STATE OF ALASKA IDR
Alaska's 'AA+' IDR reflects the state's maintenance of very substantial reserve balances and conservative financial management practices to offset significant revenue volatility linked to oil production from the North Slope and global petroleum price trends. For many years, the state focused on expected declines in production at its oil fields, prudently dedicating a substantial share of its past oil tax revenue to reserves to ease anticipated revenue loss due to the declines. However, the steep drop in crude oil prices beginning in late 2014 exceeded expectations and significantly reduced tax revenues to the state, requiring sizable use of reserves to fund operations in fiscal years 2015 through 2017.
The state's enacted budget for fiscal 2016 funded unrestricted general fund (UGF) expenditures of almost $5 billion, a 19% reduction as compared to fiscal 2015. The budget incorporated expected soft crude oil prices and was supported by a planned $2.7 billion draw from reserves. Actual crude oil prices that were below forecast combined with actions taken by the governor and legislature resulted in a larger $3.9 billion budget gap (75% of the UGF budget). The state funded the gap by drawing on reserves, bringing the reserve balance at year-end to $14.4 billion, equal to 2.8x the UGF budget.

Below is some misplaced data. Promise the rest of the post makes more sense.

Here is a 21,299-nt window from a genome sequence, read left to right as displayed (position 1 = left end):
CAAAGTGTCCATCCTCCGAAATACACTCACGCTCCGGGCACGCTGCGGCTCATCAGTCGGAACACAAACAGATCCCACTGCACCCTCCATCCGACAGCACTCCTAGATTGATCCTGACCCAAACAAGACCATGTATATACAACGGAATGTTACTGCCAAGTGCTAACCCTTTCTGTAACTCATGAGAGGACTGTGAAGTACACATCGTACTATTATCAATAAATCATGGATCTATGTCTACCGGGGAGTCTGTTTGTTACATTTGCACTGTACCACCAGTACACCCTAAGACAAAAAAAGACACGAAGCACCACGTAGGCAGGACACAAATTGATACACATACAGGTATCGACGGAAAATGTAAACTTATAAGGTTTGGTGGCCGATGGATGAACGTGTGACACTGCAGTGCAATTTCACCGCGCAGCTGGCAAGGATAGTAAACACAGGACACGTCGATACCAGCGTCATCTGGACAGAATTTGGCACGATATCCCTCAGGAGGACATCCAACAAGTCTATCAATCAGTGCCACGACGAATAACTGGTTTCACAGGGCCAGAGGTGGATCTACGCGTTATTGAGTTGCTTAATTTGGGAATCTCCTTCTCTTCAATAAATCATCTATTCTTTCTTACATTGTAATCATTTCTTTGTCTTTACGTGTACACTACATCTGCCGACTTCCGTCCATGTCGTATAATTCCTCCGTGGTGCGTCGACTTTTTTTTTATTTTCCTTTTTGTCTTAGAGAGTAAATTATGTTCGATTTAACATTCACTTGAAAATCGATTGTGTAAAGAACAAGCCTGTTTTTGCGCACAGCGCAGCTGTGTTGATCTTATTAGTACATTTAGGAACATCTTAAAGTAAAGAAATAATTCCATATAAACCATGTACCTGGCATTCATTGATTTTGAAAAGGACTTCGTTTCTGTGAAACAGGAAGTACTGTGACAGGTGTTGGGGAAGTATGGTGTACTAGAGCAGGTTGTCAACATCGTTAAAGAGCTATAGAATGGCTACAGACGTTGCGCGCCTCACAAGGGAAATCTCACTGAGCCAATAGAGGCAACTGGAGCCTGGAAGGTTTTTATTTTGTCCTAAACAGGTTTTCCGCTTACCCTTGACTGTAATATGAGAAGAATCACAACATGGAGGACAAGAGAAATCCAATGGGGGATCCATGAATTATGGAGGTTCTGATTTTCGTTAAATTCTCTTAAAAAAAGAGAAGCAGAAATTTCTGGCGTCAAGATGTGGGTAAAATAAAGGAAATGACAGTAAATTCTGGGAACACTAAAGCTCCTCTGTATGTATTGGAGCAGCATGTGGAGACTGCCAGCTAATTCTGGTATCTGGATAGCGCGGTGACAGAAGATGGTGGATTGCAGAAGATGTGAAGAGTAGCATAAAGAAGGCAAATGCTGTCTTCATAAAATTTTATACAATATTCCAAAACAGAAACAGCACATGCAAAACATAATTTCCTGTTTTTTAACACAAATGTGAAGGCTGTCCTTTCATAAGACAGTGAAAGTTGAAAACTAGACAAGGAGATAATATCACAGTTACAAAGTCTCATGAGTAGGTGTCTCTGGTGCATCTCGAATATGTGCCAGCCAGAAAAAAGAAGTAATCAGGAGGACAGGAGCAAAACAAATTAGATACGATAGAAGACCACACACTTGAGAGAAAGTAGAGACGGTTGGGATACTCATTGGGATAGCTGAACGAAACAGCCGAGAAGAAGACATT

The enacted UGF budget for fiscal 2017 totals $4.4 billion, a 16% reduction from fiscal 2016. The enacted budget continues the state's reliance on reserves to fund operations as most revenue raising proposals and a proposed funding shift related to the state's Permanent Fund Earnings Reserve (PFER) were not approved. The legislature did approve changes to the state's tax credit structure for crude oil and natural gas production to provide savings in future fiscal years, but at a cost of $430 million to the fiscal 2016 budget. The enacted fiscal 2017 budget incorporated the governor's veto of one-half of the statutorily-determined permanent fund dividend distribution, reducing the distribution from the PFER by $665 million. Considering these and other measures, the state anticipates a reserve draw of $3.17 billion (73% of the UGF budget) to fund operations. Due to the reduction in expenditures, reserves at the end of fiscal 2017 are expected to total $12.3 billion, equal to 2.8x the UGF budget.
For further information on the state, please see 'Fitch Downgrades Alaska's IDR to 'AA+'; Outlook Negative' dated June 14, 2016, available at 'www.fitchratings.com'.
Additional information is available at 'www.fitchratings.com'.
In addition to the sources of information identified in Fitch's applicable criteria specified below, this action was informed by information from Lumesis and InvestorTools.
U.S. Tax-Supported Rating Criteria (pub. 18 Apr 2016)
Dodd-Frank Rating Information Disclosure Form